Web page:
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      Phytoremediation of industrial mines wastewater using water hyacinth

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          ABSTRACT

          The wastewater at Sukinda chromite mines (SCM) area of Orissa (India) showed high levels of toxic hexavalent chromium (Cr VI). Wastewater from chromium-contaminated mines exhibit potential threats for biotic community in the vicinity. The aim of the present investigation is to develop a suitable phytoremediation technology for the effective removal of toxic hexavalent chromium from mines wastewater. A water hyacinth species Eichhornia crassipes was chosen to remediate the problem of Cr (VI) pollution from wastewater. It has been observed that this plant was able to remove 99.5% Cr (VI) of the processed water of SCM in 15 days. This aquatic plant not only removed hexavalent Cr, but is also capable of reducing total dissolved solids (TDS), biological oxygen demand (BOD), chemical oxygen demand (COD), and other elements of water also. Large-scale experiment was also performed using 100 L of water from SCM and the same removal efficiency was achieved.

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          Most cited references 97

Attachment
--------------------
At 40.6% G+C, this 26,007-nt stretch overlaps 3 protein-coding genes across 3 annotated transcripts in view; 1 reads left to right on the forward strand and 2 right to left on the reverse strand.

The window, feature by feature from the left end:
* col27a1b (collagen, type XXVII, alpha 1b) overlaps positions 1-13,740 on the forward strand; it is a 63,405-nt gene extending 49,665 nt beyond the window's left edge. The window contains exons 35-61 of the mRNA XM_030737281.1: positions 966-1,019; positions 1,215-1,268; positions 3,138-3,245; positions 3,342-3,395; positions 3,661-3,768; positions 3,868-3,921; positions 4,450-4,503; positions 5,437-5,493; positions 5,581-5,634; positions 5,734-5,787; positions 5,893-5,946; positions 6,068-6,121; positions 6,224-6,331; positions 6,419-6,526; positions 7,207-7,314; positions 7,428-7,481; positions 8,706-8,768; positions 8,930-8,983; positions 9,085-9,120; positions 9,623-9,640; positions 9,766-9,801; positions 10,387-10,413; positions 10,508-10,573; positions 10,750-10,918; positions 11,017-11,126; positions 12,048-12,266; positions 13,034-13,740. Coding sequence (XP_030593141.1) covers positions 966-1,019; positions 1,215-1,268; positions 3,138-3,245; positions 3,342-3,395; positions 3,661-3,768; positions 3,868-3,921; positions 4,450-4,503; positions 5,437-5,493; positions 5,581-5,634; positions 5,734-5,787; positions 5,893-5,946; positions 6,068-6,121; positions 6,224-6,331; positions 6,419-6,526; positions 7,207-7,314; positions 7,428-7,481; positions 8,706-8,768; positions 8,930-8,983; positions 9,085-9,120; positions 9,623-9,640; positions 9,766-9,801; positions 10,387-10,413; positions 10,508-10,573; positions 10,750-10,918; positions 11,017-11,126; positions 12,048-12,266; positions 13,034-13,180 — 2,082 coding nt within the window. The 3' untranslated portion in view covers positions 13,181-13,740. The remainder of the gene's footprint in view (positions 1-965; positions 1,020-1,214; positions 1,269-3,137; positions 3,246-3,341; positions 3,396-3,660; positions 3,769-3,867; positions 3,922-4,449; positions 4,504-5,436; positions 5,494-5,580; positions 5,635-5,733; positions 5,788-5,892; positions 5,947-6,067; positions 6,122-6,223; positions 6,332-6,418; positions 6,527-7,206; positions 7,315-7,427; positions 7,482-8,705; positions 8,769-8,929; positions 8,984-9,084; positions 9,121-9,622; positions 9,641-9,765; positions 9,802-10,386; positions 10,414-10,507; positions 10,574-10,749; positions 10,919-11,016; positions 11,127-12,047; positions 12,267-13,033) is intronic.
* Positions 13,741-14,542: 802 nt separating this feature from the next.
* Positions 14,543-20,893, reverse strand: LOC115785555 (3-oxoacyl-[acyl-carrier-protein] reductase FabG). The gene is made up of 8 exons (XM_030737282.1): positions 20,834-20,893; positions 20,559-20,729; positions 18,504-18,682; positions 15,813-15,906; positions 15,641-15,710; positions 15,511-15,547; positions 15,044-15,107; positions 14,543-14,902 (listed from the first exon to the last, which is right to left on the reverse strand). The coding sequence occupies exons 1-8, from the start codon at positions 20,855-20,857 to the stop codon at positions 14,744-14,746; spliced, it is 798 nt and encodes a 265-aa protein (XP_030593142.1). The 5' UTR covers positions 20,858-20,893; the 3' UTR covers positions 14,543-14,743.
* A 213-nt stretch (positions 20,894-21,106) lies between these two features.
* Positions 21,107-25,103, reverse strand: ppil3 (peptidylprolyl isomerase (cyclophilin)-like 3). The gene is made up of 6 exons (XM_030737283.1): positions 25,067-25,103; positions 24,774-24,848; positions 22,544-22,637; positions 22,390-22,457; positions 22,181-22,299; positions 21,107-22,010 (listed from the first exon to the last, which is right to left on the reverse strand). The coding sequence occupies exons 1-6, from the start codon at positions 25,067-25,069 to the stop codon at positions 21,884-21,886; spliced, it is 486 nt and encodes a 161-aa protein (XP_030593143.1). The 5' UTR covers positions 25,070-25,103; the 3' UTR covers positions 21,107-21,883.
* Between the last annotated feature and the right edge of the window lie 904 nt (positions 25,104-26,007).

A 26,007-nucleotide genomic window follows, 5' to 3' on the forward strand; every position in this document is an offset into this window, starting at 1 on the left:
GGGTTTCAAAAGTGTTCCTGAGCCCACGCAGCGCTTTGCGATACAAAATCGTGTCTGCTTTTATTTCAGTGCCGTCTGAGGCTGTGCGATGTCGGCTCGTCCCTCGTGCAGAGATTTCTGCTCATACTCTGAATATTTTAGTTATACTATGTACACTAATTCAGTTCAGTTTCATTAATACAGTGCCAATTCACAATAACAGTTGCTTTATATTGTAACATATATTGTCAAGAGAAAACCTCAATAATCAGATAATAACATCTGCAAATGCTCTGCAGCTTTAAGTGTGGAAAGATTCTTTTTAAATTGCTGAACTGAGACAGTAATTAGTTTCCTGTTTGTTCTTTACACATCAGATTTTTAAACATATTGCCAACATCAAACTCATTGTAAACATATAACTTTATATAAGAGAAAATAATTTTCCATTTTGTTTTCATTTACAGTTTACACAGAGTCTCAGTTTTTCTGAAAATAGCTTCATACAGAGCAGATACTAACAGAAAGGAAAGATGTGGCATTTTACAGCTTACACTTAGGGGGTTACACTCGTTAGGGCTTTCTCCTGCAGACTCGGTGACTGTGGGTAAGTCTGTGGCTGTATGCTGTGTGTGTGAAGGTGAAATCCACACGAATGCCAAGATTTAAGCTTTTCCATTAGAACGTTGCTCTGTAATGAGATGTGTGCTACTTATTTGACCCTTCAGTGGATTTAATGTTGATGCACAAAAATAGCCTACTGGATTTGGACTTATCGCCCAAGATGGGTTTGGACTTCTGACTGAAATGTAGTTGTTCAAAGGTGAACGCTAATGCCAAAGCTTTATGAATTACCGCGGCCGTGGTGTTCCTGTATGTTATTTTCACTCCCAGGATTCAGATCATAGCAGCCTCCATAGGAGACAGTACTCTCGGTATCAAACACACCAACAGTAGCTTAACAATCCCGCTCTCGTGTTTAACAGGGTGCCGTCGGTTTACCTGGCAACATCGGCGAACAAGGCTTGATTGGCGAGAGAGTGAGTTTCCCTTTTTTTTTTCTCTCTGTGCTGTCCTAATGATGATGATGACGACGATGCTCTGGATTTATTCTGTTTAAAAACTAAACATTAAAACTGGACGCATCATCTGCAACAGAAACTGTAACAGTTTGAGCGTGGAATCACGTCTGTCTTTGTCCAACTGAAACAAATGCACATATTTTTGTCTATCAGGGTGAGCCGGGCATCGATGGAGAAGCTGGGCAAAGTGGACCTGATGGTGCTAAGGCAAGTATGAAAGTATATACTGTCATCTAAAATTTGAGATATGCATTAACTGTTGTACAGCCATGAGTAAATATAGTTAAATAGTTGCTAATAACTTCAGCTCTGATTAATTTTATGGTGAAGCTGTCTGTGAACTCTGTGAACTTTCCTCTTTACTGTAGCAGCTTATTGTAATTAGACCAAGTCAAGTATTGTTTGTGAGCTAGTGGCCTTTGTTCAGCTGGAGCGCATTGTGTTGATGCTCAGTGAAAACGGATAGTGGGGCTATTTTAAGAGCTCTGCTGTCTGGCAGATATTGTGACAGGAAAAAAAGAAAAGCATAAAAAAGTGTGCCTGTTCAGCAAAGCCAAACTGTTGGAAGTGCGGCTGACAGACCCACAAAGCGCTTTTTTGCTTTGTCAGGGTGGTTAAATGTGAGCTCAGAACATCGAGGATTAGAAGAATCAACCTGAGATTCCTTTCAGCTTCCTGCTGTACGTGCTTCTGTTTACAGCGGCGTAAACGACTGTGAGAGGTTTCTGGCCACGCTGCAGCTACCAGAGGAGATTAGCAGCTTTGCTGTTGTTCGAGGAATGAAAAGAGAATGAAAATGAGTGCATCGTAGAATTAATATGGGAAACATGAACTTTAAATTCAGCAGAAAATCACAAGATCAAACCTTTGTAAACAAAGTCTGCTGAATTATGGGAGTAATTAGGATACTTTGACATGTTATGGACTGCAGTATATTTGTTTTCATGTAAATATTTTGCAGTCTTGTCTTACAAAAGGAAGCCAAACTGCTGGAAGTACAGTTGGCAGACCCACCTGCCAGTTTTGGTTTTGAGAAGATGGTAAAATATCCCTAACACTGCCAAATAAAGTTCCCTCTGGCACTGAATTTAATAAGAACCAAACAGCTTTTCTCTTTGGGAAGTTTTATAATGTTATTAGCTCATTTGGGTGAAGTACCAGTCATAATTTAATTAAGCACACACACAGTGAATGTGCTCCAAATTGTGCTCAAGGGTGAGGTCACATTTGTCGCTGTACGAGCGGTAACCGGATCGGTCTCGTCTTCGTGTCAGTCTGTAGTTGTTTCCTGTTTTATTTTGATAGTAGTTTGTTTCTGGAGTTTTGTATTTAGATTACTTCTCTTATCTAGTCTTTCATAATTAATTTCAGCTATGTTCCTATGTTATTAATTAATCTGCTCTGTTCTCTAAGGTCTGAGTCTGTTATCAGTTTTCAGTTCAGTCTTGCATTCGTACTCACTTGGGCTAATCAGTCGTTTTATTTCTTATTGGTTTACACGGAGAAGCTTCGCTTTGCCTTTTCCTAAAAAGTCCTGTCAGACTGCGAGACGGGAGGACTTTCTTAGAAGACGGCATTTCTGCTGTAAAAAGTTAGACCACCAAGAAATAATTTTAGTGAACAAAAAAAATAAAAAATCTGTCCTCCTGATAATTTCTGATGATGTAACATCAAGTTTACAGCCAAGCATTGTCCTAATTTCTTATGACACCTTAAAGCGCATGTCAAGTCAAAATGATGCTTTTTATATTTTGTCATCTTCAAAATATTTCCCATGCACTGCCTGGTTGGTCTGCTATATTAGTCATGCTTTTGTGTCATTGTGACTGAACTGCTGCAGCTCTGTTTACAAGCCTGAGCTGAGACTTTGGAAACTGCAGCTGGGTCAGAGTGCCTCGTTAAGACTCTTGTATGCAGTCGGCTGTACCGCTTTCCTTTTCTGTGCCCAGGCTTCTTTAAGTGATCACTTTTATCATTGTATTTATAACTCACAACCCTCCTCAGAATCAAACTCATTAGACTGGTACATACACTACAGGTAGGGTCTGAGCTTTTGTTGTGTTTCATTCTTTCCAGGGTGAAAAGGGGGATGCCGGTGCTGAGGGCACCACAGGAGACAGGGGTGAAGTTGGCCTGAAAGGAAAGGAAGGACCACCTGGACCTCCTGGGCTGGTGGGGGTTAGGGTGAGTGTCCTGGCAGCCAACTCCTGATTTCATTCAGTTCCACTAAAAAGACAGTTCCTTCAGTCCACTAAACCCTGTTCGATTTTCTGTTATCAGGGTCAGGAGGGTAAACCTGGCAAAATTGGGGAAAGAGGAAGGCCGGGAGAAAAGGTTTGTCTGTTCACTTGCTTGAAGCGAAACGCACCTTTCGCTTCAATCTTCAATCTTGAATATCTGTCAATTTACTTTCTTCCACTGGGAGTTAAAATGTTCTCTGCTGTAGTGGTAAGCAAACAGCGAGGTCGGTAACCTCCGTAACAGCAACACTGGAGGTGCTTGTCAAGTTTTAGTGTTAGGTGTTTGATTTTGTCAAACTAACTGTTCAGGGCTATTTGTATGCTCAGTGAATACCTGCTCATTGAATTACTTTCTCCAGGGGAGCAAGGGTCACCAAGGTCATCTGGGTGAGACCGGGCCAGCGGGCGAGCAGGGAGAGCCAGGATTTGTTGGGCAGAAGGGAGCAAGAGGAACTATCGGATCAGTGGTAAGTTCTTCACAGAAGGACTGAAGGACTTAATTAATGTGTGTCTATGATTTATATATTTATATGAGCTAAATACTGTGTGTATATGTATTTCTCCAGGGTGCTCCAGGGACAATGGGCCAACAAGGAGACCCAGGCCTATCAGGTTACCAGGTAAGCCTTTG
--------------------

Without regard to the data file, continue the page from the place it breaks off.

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          Phytoextraction: the use of plants to remove heavy metals from soils.

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            The biochemistry of environmental heavy metal uptake by plants: implications for the food chain.

            Plants absorb a number of elements from soil, some of which have no known biological function and some are known to be toxic at low concentrations. As plants constitute the foundation of the food chain, some concerns have been raised about the possibility of toxic concentrations of certain elements being transported from plants to higher strata of the food chain. Special attention has been given to the uptake and biotransformation mechanisms occurring in plants and its role in bioaccumulation and impact on consumers, especially human beings. While this review draws particular attention to metal accumulation in edible plants, researched studies of certain wild plants and their consumers are included. Furthermore, this review focuses on plant uptake of the toxic elements arsenic, cadmium, chromium, mercury, and lead and their possible transfer to the food chain. These elements were selected because they are well-established as being toxic for living systems and their effects in humans have been widely documented. Arsenic is known to promote cancer of the bladder, lung, and skin and can be acquired, for example, through the consumption of As-contaminated rice. Cadmium can attack kidney, liver, bone, and it also affects the female reproduction system. Cadmium also can be found in rice. Chromium can produce cancer, and humans can be exposed through smoking and eating Cr-laden vegetables. Lead and mercury are well known neurotoxins that can be consumed via seafood, vegetables and rice.
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              Interaction of bioaccumulation of heavy metal chromium with water relation, mineral nutrition and photosynthesis in developed leaves of Lolium perenne L.